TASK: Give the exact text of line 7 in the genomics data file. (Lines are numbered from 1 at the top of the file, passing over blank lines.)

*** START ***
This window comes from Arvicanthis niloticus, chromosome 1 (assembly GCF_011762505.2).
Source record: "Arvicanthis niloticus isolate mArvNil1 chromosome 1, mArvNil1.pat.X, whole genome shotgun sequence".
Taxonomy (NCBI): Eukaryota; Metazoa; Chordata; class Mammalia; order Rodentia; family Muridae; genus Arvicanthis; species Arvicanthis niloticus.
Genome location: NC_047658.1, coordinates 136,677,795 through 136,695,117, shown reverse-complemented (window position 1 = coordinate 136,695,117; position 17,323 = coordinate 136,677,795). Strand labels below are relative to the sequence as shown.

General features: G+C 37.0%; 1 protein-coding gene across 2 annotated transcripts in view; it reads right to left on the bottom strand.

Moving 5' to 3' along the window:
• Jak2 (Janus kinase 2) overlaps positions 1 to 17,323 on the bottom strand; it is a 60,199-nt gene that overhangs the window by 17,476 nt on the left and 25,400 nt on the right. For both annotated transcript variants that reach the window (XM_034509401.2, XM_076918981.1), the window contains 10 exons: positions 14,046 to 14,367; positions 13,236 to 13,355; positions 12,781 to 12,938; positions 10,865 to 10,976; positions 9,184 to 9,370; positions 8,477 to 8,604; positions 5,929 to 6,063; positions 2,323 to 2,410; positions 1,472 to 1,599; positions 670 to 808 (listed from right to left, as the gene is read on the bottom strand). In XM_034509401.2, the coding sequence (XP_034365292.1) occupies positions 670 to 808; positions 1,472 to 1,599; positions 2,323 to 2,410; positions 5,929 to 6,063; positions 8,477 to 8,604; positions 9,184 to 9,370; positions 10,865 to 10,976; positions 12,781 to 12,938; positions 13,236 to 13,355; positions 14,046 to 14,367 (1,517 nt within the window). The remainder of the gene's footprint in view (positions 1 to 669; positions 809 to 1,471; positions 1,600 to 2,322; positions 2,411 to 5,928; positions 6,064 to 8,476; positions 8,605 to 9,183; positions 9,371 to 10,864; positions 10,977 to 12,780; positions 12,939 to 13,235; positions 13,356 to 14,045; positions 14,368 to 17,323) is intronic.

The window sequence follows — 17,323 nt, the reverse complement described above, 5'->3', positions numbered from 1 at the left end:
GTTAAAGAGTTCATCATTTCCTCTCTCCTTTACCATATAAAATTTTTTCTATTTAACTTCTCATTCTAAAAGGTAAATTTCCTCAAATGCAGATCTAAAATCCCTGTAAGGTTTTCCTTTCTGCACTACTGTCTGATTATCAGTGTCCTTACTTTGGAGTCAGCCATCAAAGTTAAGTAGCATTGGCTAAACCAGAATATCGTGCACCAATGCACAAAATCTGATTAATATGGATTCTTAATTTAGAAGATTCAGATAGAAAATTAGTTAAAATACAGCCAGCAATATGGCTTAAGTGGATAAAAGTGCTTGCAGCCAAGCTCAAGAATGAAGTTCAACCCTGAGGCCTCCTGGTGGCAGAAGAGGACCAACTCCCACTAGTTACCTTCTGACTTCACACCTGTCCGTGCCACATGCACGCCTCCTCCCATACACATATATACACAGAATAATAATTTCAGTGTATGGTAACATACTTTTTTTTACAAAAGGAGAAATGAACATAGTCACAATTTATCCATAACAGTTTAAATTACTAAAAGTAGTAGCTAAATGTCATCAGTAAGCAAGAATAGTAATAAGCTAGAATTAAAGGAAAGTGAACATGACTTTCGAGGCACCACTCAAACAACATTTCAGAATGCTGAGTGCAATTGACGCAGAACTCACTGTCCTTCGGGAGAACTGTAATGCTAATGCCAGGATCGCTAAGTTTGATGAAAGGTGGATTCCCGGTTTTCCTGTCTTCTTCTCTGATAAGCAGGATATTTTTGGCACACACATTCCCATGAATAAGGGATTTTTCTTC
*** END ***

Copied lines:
• Jak2 (Janus kinase 2) overlaps positions 1 to 17,323 on the bottom strand; it is a 60,199-nt gene that overhangs the window by 17,476 nt on the left and 25,400 nt on the right. For both annotated transcript variants that reach the window (XM_034509401.2, XM_076918981.1), the window contains 10 exons: positions 14,046 to 14,367; positions 13,236 to 13,355; positions 12,781 to 12,938; positions 10,865 to 10,976; positions 9,184 to 9,370; positions 8,477 to 8,604; positions 5,929 to 6,063; positions 2,323 to 2,410; positions 1,472 to 1,599; positions 670 to 808 (listed from right to left, as the gene is read on the bottom strand). In XM_034509401.2, the coding sequence (XP_034365292.1) occupies positions 670 to 808; positions 1,472 to 1,599; positions 2,323 to 2,410; positions 5,929 to 6,063; positions 8,477 to 8,604; positions 9,184 to 9,370; positions 10,865 to 10,976; positions 12,781 to 12,938; positions 13,236 to 13,355; positions 14,046 to 14,367 (1,517 nt within the window). The remainder of the gene's footprint in view (positions 1 to 669; positions 809 to 1,471; positions 1,600 to 2,322; positions 2,411 to 5,928; positions 6,064 to 8,476; positions 8,605 to 9,183; positions 9,371 to 10,864; positions 10,977 to 12,780; positions 12,939 to 13,235; positions 13,356 to 14,045; positions 14,368 to 17,323) is intronic.